Williams, Derek R., Edward Lhuyd, 1660-1709: a Shropshire Welshman, Oswestry: Oswestry Civic Society, 2009. 35 pp.
Le Bris, Daniel, “L’élément breton dans l’Archaeologia Britannica d’Edward Lhuyd”, in: Zimmer, Stefan (ed.), Kelten am Rhein: Akten des dreizehnten Internationalen Keltologiekongresses, 23. bis 27. Juli 2007 in Bonn, 2 vols, vol. 2: Philologie: Sprachen und Literaturen, Mainz: Philipp von Zabern, 2009. 139–146.
Evans, Dewi Wyn, and Brynley F. Roberts (eds.), Edward Lhuyd: Archæologia Britannica. Texts and translations, Celtic Studies Publications 10, Aberystwyth: Celtic Studies Publications, 2007.
Edwards, Nancy, “Edward Lhuyd and the origins of early medieval Celtic archaeology”, The Antiquaries Journal 87 (2007): 165–196.
Ó Baoill, Colm, “Robert Campbell, forsair Choire an t-Sìth”, Scottish Gaelic Studies 23 (2007): 57–84.
Briggs, C. Stephen, “Edward Lhuyd’s expeditions through Ulster, 1699 and 1700”, in: Meek, Marion (ed.), The modern traveller to our past: Festschrift in honour of Ann Hamlin, DPK, 2006. 384–393.
Roberts, Brynley F., “The discovery of Old Welsh”, Historiographia Linguistica 26:1-2 (Jan., 1999): 1–21.  
abstract:

Edward Lhuyd's (1660-1709) Archaeologia Britannica (Oxford 1707), was intended to be a study of early British history together with copies of some of the original source material. The only volume to appear, entitled Glossography, printed glossaries and grammars of the Celtic languages and lists of Irish and Welsh manuscripts, and it set out the principles of phonetic changes and correspondences so that linguistic and written evidence for the relationships of the first (Celtic) inhabitants of the British Isles could be evaluated. The antiquity of the evidence was of prime importance. Lhuyd sought the 'very ancient' written sources which would bridge the gap between the post-Roman inscriptions and the medieval Welsh manuscripts which he had seen. Humphrey Wanley (1672-1726), the Old English scholar, drew his attention to the Lichfield gospel book and two Latin manuscripts at the Bodleian Library which contained Welsh glosses and Lhuyd himself discovered the Cambridge Juvencus manuscript. These were the oldest forms of Welsh which he had seen. He analysed the palaeography, the orthography and vocabulary of these witnesses, and although he was not able fully to comprehend these records, he was able to begin to describe the characteristics of the British insular hand and to define some of the features which distinguished Old Welsh from Middle Welsh.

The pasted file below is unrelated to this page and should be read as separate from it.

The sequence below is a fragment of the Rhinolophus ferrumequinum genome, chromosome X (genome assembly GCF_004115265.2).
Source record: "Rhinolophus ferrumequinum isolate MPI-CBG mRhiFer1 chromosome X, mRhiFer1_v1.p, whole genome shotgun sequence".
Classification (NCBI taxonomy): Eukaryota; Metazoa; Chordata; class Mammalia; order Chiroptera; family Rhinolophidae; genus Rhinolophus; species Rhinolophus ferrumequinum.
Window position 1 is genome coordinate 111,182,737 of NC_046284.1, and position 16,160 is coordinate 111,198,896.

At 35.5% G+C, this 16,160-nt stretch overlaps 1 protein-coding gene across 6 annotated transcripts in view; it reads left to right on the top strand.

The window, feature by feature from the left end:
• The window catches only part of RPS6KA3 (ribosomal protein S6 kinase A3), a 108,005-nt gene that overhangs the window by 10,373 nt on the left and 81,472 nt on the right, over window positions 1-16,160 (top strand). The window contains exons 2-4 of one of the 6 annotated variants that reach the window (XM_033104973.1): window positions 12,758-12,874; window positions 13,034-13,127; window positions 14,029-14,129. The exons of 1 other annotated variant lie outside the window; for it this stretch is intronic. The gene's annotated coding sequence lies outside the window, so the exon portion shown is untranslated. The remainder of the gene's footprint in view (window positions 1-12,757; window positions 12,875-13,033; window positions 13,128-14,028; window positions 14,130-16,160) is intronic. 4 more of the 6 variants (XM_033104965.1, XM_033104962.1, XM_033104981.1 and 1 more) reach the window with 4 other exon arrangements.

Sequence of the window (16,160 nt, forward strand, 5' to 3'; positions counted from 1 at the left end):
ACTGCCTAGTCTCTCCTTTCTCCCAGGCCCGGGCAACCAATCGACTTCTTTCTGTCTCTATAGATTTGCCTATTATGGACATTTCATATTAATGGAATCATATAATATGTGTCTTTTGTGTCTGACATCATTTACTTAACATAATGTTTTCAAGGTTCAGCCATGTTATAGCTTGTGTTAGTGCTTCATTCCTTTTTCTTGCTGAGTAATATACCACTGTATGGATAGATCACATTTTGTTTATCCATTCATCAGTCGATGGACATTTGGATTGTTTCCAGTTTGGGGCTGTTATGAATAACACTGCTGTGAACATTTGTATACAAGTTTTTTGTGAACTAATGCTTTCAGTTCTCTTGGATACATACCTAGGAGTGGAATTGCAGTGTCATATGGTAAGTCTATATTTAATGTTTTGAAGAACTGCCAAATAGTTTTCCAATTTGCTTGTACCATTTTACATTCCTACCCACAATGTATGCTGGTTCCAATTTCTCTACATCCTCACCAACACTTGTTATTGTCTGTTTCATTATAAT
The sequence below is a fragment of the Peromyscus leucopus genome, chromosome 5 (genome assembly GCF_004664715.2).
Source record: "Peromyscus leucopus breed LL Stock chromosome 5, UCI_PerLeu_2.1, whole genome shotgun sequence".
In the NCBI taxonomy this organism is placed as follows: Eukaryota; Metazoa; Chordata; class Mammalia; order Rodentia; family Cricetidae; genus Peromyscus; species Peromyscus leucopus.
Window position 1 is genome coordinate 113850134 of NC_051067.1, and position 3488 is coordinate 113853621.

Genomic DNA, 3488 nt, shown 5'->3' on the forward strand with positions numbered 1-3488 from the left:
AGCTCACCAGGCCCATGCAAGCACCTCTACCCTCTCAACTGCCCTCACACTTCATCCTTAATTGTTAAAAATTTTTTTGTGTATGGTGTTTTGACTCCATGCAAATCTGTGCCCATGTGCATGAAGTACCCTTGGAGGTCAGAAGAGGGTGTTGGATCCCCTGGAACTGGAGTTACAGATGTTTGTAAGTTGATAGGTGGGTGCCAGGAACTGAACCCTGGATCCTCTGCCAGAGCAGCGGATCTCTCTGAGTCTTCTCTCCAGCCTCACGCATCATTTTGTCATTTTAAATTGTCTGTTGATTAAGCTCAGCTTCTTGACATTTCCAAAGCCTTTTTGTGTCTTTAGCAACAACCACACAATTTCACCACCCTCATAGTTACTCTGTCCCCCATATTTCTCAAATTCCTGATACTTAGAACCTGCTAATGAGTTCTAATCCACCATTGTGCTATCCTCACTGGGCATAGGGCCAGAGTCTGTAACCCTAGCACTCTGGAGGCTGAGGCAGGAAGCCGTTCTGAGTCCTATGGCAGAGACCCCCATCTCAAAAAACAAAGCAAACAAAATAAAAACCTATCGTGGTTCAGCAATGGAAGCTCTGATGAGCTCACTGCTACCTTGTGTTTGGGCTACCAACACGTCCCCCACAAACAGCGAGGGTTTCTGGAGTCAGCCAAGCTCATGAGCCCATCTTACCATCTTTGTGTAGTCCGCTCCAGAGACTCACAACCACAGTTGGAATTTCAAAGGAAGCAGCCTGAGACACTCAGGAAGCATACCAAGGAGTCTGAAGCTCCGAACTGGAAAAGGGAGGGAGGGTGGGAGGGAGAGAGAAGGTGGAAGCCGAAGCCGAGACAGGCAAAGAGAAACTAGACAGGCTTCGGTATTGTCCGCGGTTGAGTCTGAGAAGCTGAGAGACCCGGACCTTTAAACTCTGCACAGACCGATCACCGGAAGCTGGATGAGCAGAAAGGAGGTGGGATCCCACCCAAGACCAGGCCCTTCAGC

Cunningham, Bernadette, and Raymond Gillespie, “An Ulster settler and his Irish manuscripts”, Éigse 21 (1986): 27–36.
Harrison, Alan, “Who wrote to Edward Lhwyd?”, Celtica 16 (1984): 175–178.
Roberts, Brynley F., Edward Lhuyd: the making of a scientist [G. J. Williams memorial lecture, 16 February, 1979], Cardiff: University of Wales Press, 1980. 21 pp.